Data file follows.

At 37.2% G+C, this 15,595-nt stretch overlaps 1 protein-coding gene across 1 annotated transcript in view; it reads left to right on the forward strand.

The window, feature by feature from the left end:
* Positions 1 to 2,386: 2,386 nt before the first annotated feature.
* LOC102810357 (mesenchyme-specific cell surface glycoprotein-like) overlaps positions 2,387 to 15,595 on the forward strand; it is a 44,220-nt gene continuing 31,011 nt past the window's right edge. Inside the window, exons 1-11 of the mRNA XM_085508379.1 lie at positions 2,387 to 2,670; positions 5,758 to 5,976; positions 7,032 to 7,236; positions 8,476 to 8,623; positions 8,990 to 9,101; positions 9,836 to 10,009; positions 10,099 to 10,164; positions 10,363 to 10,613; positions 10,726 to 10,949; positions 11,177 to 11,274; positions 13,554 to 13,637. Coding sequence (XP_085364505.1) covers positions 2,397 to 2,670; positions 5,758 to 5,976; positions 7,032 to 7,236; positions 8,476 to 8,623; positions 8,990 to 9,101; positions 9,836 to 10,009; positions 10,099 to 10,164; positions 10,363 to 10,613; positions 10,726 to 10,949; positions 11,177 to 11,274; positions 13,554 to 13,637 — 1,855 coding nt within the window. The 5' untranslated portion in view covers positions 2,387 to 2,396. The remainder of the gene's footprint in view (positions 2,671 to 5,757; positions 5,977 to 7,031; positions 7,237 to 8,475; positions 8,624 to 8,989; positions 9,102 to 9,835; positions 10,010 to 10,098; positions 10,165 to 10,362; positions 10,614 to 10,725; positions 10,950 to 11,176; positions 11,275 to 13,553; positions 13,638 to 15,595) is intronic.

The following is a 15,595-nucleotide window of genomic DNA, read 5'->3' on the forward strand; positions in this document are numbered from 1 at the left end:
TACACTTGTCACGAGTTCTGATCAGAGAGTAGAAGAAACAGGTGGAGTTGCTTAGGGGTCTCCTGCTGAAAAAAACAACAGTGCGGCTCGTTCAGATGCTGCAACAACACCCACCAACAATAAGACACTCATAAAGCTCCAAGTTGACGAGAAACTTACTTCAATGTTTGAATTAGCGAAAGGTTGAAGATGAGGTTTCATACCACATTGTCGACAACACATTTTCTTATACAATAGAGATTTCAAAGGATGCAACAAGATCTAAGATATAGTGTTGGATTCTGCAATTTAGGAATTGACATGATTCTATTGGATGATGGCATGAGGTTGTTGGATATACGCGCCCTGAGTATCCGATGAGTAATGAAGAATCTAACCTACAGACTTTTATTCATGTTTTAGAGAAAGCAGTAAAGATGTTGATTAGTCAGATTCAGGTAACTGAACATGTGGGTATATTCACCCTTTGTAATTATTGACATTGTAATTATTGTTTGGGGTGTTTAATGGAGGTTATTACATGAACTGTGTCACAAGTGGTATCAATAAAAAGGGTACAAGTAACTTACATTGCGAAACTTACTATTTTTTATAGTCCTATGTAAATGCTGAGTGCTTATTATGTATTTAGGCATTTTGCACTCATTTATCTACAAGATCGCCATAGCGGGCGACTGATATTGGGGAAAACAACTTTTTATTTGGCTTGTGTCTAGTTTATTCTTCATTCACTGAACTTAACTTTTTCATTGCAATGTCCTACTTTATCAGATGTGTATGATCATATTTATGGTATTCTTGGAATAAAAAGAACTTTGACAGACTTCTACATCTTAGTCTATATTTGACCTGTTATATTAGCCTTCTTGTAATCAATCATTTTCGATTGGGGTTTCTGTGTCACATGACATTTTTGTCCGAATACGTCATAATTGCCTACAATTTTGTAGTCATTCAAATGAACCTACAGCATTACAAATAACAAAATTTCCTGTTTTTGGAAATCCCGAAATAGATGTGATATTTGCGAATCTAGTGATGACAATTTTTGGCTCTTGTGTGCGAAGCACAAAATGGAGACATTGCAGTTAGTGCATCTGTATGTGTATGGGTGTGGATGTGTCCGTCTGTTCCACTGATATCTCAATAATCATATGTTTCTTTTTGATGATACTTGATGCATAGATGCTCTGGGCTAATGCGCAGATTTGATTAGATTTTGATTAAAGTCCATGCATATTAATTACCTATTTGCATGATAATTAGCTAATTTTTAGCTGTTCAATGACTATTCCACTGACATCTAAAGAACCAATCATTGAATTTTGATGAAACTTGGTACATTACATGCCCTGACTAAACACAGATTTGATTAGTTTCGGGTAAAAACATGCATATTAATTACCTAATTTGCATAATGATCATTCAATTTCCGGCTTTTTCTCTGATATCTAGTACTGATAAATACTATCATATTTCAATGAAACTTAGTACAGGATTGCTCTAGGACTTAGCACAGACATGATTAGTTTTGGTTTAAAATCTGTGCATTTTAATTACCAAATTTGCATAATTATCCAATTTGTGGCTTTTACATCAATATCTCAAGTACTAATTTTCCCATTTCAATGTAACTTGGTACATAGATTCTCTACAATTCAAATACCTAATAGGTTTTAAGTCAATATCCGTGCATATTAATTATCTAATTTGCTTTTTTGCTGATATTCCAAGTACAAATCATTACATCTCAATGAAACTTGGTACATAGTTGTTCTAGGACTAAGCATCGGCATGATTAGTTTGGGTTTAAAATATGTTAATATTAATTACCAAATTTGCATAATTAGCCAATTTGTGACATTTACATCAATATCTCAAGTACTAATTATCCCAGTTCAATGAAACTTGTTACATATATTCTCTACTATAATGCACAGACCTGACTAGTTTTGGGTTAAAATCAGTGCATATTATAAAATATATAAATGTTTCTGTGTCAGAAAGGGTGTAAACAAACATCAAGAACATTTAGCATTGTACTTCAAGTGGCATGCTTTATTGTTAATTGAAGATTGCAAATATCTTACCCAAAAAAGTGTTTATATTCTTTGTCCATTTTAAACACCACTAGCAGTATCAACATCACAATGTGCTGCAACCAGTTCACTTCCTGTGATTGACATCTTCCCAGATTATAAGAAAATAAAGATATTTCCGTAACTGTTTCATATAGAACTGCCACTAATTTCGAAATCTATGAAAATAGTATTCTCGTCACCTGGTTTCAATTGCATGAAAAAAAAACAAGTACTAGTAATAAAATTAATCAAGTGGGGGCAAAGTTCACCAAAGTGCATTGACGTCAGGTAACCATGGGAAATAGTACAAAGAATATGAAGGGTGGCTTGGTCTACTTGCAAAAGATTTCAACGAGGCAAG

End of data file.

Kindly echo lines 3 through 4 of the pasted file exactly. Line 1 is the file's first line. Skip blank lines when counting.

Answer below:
* Positions 1 to 2,386: 2,386 nt before the first annotated feature.
* LOC102810357 (mesenchyme-specific cell surface glycoprotein-like) overlaps positions 2,387 to 15,595 on the forward strand; it is a 44,220-nt gene continuing 31,011 nt past the window's right edge. Inside the window, exons 1-11 of the mRNA XM_085508379.1 lie at positions 2,387 to 2,670; positions 5,758 to 5,976; positions 7,032 to 7,236; positions 8,476 to 8,623; positions 8,990 to 9,101; positions 9,836 to 10,009; positions 10,099 to 10,164; positions 10,363 to 10,613; positions 10,726 to 10,949; positions 11,177 to 11,274; positions 13,554 to 13,637. Coding sequence (XP_085364505.1) covers positions 2,397 to 2,670; positions 5,758 to 5,976; positions 7,032 to 7,236; positions 8,476 to 8,623; positions 8,990 to 9,101; positions 9,836 to 10,009; positions 10,099 to 10,164; positions 10,363 to 10,613; positions 10,726 to 10,949; positions 11,177 to 11,274; positions 13,554 to 13,637 — 1,855 coding nt within the window. The 5' untranslated portion in view covers positions 2,387 to 2,396. The remainder of the gene's footprint in view (positions 2,671 to 5,757; positions 5,977 to 7,031; positions 7,237 to 8,475; positions 8,624 to 8,989; positions 9,102 to 9,835; positions 10,010 to 10,098; positions 10,165 to 10,362; positions 10,614 to 10,725; positions 10,950 to 11,176; positions 11,275 to 13,553; positions 13,638 to 15,595) is intronic.